5

edition of a post I am uncertain about

The only thing the edit did was add a link to the book publisher's where we can learn a bit (only a slight tiny little bit) about the book and where the book can be bought. And of course the book is easily googlable.

The edit actually introduces no new information on the topic at hand. And is on the borderline of being spam. The mentioning of the book was kinda unnecessary (though I do not think it wrong, since the answer itself was good without it) in the first place.

So why was this edit accepted? Should it have been accepted?

  • 4
    I would have rejected it as "too minor". – Bart Jun 14 '13 at 10:39
11

This was a good edit, and it was correct to accept it.

The link is to an official reference about the book (the publisher's website). It provides useful information about the book, including its ISBN, its publication date and its table of content. If the book is to be mentioned at all, it is a lot better to provide such a link.

Adding the link is not spam. Mentioning the book is the act that may or may not make the post spammy. Given that the post does answer the question and that the code was written for the book, it is perfectly reasonable to mention the book.

“The book is easily googlable” is no reason not to provide the link. Providing the link is a lot more helpful to readers who happen to want to follow up on the book. Why should every reader do their own googling? It is much better for one person to look up the link, so that subsequent readers only need to click.

An edit does not have to add new information about the main topic of the post. Adding links for natural follow-ups is perfectly reasonable. When editing other people's posts, you should stick to links to sites that are commonly accepted references, which the author of the post wouldn't have minded using if he'd taken the time or thought to add the link. For example, adding a link to Wikipedia, or to the reference documentation of a library or tool, or to the official site of a book or piece of software, are all good things if the linked content is relevant for further information or clarification. Examples of bad edits would be linking to some random blog post on the topic (especially if it's an opinion piece or to your own blog).

| improve this answer | |
  • The community's opinion is a bit divided in case of such edits. I accepted this answer since it got the most votes. – Dariusz Jun 21 '13 at 5:44
4

I would have accepted the edit.

Some people may read the post find the book title "Beginning ASP.NET Security" as something potentially interesting and want to know more about the book.

It is helpful to those people and the link doesn't have any kind of affiliate information in it which would make me suspect an ulterior motive.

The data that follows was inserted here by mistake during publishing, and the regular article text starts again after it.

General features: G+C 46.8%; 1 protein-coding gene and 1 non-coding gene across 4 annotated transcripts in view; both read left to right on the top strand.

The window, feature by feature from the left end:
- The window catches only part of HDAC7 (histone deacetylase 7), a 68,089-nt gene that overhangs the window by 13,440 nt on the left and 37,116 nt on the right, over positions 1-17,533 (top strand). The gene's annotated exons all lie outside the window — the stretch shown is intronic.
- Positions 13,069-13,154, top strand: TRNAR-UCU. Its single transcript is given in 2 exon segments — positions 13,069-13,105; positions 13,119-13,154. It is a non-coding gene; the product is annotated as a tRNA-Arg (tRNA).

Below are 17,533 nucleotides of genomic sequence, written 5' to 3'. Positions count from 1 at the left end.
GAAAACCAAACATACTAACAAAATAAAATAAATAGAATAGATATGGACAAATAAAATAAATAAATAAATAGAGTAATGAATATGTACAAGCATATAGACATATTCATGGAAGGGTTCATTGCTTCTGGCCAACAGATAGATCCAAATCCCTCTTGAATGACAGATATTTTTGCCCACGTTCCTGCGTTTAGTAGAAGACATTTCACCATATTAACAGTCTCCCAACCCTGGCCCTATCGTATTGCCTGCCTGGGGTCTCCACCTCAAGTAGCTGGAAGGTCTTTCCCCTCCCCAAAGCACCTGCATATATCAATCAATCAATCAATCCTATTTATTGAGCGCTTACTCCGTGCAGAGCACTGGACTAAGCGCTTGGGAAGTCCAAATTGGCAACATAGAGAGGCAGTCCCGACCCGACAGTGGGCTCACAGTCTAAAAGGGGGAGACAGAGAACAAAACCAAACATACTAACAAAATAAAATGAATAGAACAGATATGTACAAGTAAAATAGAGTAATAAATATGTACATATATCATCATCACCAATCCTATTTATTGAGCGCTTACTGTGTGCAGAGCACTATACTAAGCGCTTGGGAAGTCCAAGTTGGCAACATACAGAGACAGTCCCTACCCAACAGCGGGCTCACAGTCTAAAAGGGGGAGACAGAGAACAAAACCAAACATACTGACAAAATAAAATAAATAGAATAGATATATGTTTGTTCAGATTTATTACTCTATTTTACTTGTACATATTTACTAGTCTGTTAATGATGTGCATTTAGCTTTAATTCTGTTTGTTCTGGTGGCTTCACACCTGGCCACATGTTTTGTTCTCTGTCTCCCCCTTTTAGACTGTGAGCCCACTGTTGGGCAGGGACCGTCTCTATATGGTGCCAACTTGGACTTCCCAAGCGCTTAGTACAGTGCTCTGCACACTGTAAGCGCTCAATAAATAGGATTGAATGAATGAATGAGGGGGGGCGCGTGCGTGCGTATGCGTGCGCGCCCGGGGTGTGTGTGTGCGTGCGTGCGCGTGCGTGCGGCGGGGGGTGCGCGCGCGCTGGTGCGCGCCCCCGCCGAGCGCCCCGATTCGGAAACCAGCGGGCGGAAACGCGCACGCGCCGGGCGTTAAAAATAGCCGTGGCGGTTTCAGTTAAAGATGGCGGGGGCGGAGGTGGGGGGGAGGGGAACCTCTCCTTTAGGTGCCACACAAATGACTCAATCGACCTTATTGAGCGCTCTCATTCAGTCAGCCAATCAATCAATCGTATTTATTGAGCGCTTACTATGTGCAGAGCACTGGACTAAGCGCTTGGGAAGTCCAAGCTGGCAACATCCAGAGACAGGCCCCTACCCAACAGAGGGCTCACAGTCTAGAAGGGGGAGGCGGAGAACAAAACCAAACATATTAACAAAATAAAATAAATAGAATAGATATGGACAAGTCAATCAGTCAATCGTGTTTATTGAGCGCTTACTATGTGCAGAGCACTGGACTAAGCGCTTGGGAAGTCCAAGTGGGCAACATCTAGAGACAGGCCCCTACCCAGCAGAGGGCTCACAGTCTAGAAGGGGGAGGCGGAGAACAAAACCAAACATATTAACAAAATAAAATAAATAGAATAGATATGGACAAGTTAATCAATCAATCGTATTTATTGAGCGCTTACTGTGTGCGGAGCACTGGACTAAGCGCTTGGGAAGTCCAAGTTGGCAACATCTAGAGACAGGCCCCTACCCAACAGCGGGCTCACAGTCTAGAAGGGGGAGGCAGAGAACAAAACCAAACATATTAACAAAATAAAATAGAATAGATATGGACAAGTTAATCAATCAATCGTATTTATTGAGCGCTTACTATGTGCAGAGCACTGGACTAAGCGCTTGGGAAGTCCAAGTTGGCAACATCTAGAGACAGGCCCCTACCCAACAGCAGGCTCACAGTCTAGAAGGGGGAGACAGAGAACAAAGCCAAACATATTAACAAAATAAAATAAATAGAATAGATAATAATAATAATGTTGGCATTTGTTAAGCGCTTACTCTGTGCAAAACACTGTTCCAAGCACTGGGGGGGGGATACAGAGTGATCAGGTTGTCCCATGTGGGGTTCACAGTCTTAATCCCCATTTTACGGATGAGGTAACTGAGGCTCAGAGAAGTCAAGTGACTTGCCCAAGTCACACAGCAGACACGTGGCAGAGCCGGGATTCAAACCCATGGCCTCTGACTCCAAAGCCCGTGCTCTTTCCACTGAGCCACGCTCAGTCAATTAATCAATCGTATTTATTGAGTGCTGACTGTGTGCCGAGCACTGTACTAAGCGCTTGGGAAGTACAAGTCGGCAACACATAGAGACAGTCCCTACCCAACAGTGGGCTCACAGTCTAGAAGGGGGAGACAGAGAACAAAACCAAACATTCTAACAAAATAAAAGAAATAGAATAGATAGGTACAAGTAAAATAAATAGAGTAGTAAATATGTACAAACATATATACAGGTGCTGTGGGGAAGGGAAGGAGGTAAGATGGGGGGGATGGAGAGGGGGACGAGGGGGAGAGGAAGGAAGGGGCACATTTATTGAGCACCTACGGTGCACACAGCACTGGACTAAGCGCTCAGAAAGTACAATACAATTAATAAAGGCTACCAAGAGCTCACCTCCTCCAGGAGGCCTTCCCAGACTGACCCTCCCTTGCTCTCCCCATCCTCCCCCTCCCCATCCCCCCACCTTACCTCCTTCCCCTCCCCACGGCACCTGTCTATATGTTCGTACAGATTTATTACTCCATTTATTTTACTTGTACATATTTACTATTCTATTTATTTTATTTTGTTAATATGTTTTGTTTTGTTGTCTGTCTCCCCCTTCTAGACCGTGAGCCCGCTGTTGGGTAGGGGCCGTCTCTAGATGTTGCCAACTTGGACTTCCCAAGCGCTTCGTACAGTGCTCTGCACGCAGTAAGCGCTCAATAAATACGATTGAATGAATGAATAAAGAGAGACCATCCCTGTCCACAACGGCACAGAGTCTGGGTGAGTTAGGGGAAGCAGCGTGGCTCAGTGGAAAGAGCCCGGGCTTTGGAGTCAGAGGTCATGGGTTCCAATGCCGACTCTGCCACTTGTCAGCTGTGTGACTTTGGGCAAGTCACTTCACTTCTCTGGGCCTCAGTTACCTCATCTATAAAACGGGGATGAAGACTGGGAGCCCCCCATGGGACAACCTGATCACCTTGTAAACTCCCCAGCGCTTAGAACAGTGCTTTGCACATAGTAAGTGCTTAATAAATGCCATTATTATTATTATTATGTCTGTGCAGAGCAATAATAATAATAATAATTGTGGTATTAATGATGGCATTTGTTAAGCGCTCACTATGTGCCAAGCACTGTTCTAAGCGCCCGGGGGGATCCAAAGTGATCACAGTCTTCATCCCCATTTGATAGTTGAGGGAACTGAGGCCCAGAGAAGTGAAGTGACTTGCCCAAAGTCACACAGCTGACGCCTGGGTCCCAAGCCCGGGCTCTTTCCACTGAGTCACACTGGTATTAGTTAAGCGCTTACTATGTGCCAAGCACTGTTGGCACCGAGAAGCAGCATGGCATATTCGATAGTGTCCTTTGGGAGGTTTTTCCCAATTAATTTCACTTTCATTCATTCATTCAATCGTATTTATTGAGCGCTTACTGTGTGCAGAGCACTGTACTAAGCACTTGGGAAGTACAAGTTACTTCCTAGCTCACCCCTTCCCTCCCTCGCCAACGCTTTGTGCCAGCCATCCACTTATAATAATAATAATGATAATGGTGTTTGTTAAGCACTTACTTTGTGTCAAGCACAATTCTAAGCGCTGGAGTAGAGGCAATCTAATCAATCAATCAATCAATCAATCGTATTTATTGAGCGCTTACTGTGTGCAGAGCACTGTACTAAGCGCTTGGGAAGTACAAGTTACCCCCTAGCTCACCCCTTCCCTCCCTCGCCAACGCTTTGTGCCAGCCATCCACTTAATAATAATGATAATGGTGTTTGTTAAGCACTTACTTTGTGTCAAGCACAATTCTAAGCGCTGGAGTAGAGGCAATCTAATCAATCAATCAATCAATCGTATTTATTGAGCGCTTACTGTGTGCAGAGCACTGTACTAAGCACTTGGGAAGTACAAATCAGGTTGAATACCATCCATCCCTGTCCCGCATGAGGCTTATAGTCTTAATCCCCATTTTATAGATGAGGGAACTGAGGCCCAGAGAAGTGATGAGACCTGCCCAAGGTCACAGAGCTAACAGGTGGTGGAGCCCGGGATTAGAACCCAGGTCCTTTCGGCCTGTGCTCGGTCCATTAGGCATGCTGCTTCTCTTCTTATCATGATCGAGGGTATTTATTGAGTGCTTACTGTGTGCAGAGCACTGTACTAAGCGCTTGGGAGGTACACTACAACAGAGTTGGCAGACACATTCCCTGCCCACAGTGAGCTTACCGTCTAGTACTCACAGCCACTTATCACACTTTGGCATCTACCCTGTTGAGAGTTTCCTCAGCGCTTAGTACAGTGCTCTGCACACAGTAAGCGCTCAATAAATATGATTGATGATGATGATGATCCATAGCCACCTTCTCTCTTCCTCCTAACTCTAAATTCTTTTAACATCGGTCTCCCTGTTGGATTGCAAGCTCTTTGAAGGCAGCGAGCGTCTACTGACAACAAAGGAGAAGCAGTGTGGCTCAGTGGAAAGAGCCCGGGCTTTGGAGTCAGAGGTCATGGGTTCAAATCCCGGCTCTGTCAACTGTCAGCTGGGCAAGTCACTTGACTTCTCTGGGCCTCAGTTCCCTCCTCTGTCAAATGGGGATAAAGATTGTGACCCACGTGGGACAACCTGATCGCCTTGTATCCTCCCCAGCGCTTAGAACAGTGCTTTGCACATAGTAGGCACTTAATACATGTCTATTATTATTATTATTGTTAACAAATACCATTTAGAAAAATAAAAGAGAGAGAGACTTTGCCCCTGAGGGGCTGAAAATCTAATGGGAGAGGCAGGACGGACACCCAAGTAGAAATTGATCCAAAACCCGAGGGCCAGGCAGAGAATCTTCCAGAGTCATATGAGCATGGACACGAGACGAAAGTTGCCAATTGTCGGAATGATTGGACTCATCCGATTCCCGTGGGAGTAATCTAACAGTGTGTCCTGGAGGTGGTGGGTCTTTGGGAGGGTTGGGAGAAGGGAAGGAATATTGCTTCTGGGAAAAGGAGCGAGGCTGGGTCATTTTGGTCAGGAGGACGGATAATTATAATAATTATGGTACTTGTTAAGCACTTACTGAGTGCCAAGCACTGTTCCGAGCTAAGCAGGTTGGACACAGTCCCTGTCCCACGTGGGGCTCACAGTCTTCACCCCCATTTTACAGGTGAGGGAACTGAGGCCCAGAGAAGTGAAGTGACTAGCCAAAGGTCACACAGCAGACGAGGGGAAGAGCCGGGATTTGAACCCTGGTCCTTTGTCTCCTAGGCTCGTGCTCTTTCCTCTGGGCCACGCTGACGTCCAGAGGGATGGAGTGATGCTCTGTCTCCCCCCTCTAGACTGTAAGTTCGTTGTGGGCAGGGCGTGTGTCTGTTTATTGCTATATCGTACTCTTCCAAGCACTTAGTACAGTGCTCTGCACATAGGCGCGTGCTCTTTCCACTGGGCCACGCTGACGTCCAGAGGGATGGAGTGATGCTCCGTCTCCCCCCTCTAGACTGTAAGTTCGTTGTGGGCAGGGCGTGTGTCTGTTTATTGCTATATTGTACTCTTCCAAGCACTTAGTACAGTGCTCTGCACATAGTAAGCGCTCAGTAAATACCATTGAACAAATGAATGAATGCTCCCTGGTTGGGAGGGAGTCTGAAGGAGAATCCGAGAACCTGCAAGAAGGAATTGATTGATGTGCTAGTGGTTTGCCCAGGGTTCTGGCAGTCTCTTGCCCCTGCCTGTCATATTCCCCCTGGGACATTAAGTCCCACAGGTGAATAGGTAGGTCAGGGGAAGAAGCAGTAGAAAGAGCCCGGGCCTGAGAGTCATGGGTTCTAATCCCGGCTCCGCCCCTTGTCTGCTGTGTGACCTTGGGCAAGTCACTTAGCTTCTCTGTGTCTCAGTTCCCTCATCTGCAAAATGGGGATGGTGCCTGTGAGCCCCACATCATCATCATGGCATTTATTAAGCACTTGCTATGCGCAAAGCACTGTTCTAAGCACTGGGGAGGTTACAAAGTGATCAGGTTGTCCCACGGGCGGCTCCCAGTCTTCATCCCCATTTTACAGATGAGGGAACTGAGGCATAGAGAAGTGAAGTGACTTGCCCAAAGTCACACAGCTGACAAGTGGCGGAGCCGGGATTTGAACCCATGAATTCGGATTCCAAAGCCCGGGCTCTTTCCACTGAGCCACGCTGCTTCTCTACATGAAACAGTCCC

Perhaps the editor was interested in the book themself, searched the title and just decided to save future readers the trouble by linking directly.

| improve this answer | |
0

Nope it shouldn't have been accepted, because the link points to the book publisher's site, not to a website where you can get more information about the answer.

I'm not saying that the link is totally not helpful. But editing just for the sake of adding the publisher link is for the lack of better word, "too minor".

  • The exception being, if the link contains actual sample codes/sample pages which help support/clarify the answer.

You can include that link in a comment instead if you feel it's necessary.

| improve this answer | |
  • 5
    You can buy the book there, but it is the actual publisher's website. – Bart Jun 14 '13 at 11:50
  • @Bart, Ok I fixed that. Now will you please forgive me? – Old Checkmark Jun 14 '13 at 13:53
  • 1
    No, never! The shame, the shame! I'm not one of the downvoters though. – Bart Jun 14 '13 at 14:09
  • I don't think your logic here is good; the link was to the actual publisher's site, and without monetary hook. It is valuable because the book was mentioned and this makes it crystal clear what was being referenced. (Less of an issue in this case, but good in general principle.) – Nathaniel Ford Jun 14 '13 at 18:19
  • Why is including a link in a comment better than including it in the answer? – Adam Lear Jun 14 '13 at 18:38
  • @AnnaLear, it requires less manpower. – Old Checkmark Jun 14 '13 at 18:47
  • 1
    @doubleDown If the link is helpful and worth mentioning, relegating it to a comment (when comments are explicitly treated like second-class citizens) is a disservice to the asker and to future visitors who have the same question. – Adam Lear Jun 14 '13 at 18:51

You must log in to answer this question.

Not the answer you're looking for? Browse other questions tagged .